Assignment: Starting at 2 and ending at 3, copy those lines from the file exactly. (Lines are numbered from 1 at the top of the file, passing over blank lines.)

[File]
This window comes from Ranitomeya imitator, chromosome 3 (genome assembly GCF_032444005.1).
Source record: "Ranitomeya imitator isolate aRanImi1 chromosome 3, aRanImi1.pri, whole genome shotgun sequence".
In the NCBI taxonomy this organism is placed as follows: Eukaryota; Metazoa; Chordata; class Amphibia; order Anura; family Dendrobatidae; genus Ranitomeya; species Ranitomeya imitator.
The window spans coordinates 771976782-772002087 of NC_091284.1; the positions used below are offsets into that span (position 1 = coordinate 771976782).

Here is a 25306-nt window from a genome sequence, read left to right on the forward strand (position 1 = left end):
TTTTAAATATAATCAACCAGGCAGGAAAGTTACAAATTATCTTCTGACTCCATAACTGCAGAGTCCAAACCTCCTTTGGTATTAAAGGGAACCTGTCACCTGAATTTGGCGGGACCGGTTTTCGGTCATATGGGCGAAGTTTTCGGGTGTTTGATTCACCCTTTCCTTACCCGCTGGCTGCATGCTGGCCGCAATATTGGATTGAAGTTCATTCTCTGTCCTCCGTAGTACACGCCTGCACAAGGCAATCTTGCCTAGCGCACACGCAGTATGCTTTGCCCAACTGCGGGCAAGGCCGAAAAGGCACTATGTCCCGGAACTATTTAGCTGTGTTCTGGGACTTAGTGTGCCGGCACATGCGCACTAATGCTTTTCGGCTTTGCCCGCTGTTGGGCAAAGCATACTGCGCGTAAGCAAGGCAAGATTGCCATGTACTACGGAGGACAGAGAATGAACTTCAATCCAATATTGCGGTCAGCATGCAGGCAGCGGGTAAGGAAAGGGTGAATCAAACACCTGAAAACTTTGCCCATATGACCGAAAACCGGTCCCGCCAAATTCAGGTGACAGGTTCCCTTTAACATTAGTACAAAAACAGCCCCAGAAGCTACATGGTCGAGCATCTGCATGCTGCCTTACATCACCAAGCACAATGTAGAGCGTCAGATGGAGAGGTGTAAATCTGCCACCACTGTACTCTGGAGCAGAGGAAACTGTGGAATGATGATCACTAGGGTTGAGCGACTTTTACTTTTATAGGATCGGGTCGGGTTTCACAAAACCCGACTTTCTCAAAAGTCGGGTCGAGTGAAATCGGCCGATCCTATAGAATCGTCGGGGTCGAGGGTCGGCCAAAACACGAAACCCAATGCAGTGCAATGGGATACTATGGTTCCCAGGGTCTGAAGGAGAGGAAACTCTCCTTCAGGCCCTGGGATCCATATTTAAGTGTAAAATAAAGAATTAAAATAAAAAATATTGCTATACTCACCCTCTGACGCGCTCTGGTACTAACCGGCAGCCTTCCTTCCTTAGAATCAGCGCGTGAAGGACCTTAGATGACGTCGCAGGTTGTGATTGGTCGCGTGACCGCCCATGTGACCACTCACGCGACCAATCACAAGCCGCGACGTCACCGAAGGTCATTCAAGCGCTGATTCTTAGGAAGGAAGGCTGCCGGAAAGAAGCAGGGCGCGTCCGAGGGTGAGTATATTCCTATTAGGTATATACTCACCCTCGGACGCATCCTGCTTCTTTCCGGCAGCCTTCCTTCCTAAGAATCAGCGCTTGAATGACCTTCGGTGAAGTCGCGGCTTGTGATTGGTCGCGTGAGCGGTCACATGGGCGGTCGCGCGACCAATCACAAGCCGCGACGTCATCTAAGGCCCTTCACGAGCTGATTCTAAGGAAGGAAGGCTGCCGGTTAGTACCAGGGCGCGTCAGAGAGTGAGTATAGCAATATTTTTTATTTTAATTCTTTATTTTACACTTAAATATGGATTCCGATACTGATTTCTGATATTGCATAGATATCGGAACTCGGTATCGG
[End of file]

Source record: "Ranitomeya imitator isolate aRanImi1 chromosome 3, aRanImi1.pri, whole genome shotgun sequence".
In the NCBI taxonomy this organism is placed as follows: Eukaryota; Metazoa; Chordata; class Amphibia; order Anura; family Dendrobatidae; genus Ranitomeya; species Ranitomeya imitator.